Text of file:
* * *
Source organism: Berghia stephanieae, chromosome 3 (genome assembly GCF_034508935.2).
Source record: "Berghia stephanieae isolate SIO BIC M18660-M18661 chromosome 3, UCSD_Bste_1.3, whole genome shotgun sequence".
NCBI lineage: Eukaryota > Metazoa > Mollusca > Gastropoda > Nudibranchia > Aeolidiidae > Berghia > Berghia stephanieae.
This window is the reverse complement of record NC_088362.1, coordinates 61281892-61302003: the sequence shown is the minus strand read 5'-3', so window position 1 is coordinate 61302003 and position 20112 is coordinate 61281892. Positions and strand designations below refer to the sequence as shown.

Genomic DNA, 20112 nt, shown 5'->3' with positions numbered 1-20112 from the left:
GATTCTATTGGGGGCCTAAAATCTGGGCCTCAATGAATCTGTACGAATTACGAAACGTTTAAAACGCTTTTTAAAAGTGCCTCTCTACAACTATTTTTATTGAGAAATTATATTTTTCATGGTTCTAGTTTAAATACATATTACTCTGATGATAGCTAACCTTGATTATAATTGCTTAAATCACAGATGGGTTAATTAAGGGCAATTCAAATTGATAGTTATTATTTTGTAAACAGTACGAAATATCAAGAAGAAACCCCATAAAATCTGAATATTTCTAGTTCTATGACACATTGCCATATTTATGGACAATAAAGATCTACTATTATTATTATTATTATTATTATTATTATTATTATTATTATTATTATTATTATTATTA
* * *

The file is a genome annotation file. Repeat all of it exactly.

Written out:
Source organism: Berghia stephanieae, chromosome 3 (genome assembly GCF_034508935.2).
Source record: "Berghia stephanieae isolate SIO BIC M18660-M18661 chromosome 3, UCSD_Bste_1.3, whole genome shotgun sequence".
NCBI lineage: Eukaryota > Metazoa > Mollusca > Gastropoda > Nudibranchia > Aeolidiidae > Berghia > Berghia stephanieae.
This window is the reverse complement of record NC_088362.1, coordinates 61281892-61302003: the sequence shown is the minus strand read 5'-3', so window position 1 is coordinate 61302003 and position 20112 is coordinate 61281892. Positions and strand designations below refer to the sequence as shown.

Genomic DNA, 20112 nt, shown 5'->3' with positions numbered 1-20112 from the left:
GATTCTATTGGGGGCCTAAAATCTGGGCCTCAATGAATCTGTACGAATTACGAAACGTTTAAAACGCTTTTTAAAAGTGCCTCTCTACAACTATTTTTATTGAGAAATTATATTTTTCATGGTTCTAGTTTAAATACATATTACTCTGATGATAGCTAACCTTGATTATAATTGCTTAAATCACAGATGGGTTAATTAAGGGCAATTCAAATTGATAGTTATTATTTTGTAAACAGTACGAAATATCAAGAAGAAACCCCATAAAATCTGAATATTTCTAGTTCTATGACACATTGCCATATTTATGGACAATAAAGATCTACTATTATTATTATTATTATTATTATTATTATTATTATTATTATTATTATTATTATTATTA